Introduction

Language Advising was offered to students taking an intensive seven-week exam preparation course. Students were introduced to some aspects of independent learning during the course (self-assessment, planning & monitoring, evaluating & reflecting on learning) and then asked if they would like to attend individual advising sessions.

What is language advising?

Esch (1996) describes advising as a ‘system of interventions which aims at supporting students methodology of language learning by means of ‘conversations’, i.e. by using language in the framework of social interaction to help students reflect on their learning experience, identify inconsistencies and steer their own path’ (p.42). Language advising thus synthesizes and contextualizes students’ language learning experiences within in a framework of their abilities, goals and future lives.

During these conversations, or language advising sessions, Gremmo & Riley (1995, p.159) believe that the advisor’s role is to both help learners develop competence in learning and to ‘create material conditions favourable to language learning,’ such as providing resources, spaces for independent learning and systems to support the process.

The discourse of the advising conversation, both the way the conversation is framed and the communication strategies used to negotiate meaning (reiterating, eliciting, paraphrasing, summarizing, empathizing), is considered fundamentally different from the discourse of classroom interaction (Kelly, 1996; Mozzon-McPherson, 2001, 2007; Riley, 1997). The language of the advising conversation is in itself a tool to support the development of learner autonomy. For advising conversations to succeed, both advisor and advisee need to reappraise their identities as teacher and student and collaborate to create a new learning relationship based on mutual trust, support and equality. Ciekanski (2007) sees the advising relationship as both professional and interpersonal concerning ‘learning in its cognitive and subjective, as well as personal dimensions’ (p.125).

How was the strategy implemented?

Each student attended three to four 30-minute individual consultations over the course of 4 months. The meetings were held in the self-access centre. At the end of the term, the group met to share their experiences, successes and challenges and to evaluate the process.

In the first couple of individual advising sessions, the conversation centred on negotiating the purpose of the meeting and the roles of the advisor and advisee. The students were encouraged to talk about their approaches to independent language learning and what they perceived to be their needs, both short- and long-term. The advisor’s role in this process was to listen to what the student was saying both verbally and non-verbally, probe, question, encourage and suggest. The students were then encouraged to set themselves some goals, think about how they could achieve those goals (time, resources, motivation) and set up a simple learner record. The advisor’s role here was to help the student narrow the scope of their goals, if necessary, so that they became a series of doable steps. The students could further hone their plan if they wished.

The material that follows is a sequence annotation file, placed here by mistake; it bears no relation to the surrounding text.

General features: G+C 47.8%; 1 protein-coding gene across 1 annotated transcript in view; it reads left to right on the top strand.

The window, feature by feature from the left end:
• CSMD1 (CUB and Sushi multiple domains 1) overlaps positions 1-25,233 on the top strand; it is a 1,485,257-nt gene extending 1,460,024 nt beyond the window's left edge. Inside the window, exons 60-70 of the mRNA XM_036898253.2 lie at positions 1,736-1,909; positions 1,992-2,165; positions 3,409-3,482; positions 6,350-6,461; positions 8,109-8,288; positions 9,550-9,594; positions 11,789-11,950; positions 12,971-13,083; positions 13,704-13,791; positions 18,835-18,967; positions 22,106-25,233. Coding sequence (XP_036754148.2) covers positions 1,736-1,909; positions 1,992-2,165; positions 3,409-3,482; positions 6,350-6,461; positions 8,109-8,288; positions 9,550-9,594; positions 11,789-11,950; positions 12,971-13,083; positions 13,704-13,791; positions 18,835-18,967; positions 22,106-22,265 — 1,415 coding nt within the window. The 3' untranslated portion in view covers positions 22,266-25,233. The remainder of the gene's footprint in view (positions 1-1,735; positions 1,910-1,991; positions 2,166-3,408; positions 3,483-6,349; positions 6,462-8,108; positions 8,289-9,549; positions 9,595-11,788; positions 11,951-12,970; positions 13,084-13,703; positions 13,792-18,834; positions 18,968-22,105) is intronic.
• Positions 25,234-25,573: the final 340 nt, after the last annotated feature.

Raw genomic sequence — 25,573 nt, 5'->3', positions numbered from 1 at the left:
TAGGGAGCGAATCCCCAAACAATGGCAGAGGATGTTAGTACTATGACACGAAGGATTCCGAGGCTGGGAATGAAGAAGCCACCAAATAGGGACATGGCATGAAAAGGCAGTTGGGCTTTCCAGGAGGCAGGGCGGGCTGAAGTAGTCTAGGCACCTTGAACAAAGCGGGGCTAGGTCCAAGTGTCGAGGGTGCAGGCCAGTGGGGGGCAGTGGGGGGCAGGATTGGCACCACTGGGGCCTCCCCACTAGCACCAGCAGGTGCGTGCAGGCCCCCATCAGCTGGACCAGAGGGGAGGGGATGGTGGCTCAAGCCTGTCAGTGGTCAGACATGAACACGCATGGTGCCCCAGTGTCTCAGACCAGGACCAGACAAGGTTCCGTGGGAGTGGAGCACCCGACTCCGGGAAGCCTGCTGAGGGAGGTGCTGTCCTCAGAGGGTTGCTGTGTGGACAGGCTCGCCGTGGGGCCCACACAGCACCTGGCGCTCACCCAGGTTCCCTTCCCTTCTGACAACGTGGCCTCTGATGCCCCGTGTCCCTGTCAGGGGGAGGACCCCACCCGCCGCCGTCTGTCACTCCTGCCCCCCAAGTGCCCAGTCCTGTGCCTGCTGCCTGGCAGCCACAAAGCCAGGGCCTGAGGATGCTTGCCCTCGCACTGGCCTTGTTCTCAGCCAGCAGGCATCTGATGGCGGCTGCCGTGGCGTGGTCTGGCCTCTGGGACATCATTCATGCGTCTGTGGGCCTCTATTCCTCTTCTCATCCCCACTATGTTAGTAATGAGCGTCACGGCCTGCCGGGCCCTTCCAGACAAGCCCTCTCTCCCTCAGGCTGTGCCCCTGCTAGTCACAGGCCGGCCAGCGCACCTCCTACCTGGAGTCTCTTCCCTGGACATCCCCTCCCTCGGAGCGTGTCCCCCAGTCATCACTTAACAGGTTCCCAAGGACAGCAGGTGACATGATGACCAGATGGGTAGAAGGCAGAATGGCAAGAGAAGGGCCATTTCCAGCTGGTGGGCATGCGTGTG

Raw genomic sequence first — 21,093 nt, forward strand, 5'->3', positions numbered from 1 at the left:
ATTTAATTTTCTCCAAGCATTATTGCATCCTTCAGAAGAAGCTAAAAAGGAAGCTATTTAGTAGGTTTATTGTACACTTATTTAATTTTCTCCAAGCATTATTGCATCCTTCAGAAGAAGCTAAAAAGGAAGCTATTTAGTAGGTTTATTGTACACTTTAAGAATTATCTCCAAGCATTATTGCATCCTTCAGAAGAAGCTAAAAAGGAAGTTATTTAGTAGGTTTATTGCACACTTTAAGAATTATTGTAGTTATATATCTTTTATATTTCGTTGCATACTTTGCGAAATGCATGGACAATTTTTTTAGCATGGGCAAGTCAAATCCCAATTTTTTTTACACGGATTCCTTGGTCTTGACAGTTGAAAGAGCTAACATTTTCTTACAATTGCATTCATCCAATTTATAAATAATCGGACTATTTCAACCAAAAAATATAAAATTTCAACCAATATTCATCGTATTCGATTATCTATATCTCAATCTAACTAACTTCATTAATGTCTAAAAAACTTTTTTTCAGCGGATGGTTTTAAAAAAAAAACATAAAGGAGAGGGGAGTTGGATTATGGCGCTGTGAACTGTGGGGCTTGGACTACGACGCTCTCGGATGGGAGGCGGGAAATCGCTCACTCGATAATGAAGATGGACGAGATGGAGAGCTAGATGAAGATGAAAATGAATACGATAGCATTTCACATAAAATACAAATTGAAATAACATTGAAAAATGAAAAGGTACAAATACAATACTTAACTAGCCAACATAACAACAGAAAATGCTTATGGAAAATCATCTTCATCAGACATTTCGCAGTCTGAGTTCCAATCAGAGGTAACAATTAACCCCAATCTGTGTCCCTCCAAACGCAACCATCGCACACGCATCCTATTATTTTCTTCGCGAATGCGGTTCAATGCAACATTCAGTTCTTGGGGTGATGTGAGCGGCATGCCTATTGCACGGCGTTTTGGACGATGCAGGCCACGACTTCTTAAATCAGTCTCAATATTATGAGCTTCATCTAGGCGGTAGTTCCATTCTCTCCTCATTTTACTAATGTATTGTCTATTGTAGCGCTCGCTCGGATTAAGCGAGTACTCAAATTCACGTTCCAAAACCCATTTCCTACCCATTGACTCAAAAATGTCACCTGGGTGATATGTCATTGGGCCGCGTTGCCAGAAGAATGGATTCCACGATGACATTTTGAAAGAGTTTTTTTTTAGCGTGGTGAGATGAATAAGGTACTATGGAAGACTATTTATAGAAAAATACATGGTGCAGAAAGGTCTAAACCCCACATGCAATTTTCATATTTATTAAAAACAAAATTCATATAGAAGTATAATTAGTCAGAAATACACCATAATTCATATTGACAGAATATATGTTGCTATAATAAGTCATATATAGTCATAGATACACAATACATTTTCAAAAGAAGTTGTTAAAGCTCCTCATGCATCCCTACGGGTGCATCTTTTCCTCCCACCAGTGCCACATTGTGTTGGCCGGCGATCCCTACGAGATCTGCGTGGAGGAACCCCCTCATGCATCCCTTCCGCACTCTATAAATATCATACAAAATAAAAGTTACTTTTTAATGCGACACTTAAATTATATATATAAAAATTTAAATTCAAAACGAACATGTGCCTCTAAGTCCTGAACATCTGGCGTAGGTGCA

The learner record used was based around the experiential learning cycle developed by Kolb (1984). The students worked through a process of planning, doing, reflecting on and evaluating the learning before deciding on a next step. Both the student and the advisor could access and update / comment on the record online.

In subsequent meetings, the advisor and student reviewed the learner log and picked-up the conversation. The advisor’s role was to encourage reflection, make suggestions, empathize, share experience, deal with any questions and explore possible resources. At times, the discussion would touch on relevant theories to help the student contextualize the process or on specific skills and strategies in support of independent learning. The students were encouraged to set the agenda and to share the lead in the conversations, particularly once they felt comfortable with the relationship.

A group meeting was held before the end of term in which the group discussed their goals, the process of monitoring and evaluating learning, the theory underpinning the process and strategies adopted.

References

Ciekanski, M (2007). Fostering learner autonomy: power and reciprocity in the relationship between language learner and language learning advisor. Cambridge Journal of Education, 37 (1), 111-127.

Esch E . (1996). Promoting learner autonomy: criteria for the selection of appropriate methods. In R. Pemberton , E. S. L. Li, W. W. F. Or, & H. D. Pierson (Eds.), Taking control: Autonomy in language learning, pp. 35-48. Hong Kong: Hong Kong University Press.

Gremmo, M.J. & Riley, P (1995). Autonomy, self-direction and self-access in language teaching and learning: the history of an idea. System, 23 (2), 151-164.

Kelly, R. (1996). Language counselling for learner autonomy: the skilled helper in self-access language learning. In R. Pemberton, E. S. L. Li, W. W. F. Or, & H. D. Pierson (Eds). Taking control: Autonomy in language learning, pp.93-113. Hong Kong: Hong Kong University Press.

Kolb, D.A. (1984). Experiential learning experience as a source of learning and development. New Jersey : Prentice Hall.

Mozzon-McPherson, M (2001). Language advising: towards a new discursive world. In M. Mozzon-McPherson & R. Vismans (Eds.), Beyond language teaching towards language advising. London: CILT.

Mozzon-McPherson, M (2007). Supporting independent learning environments: an analysis of structures and roles of language learning advisers. System, 35, 66-92.

Riley, P. (1997). ‘The guru and the conjurer: aspects of counselling for self-access’. In P. Benson & P. Voller (Eds.), Autonomy and independence in language learning, pp. 114-131. London: Longman.

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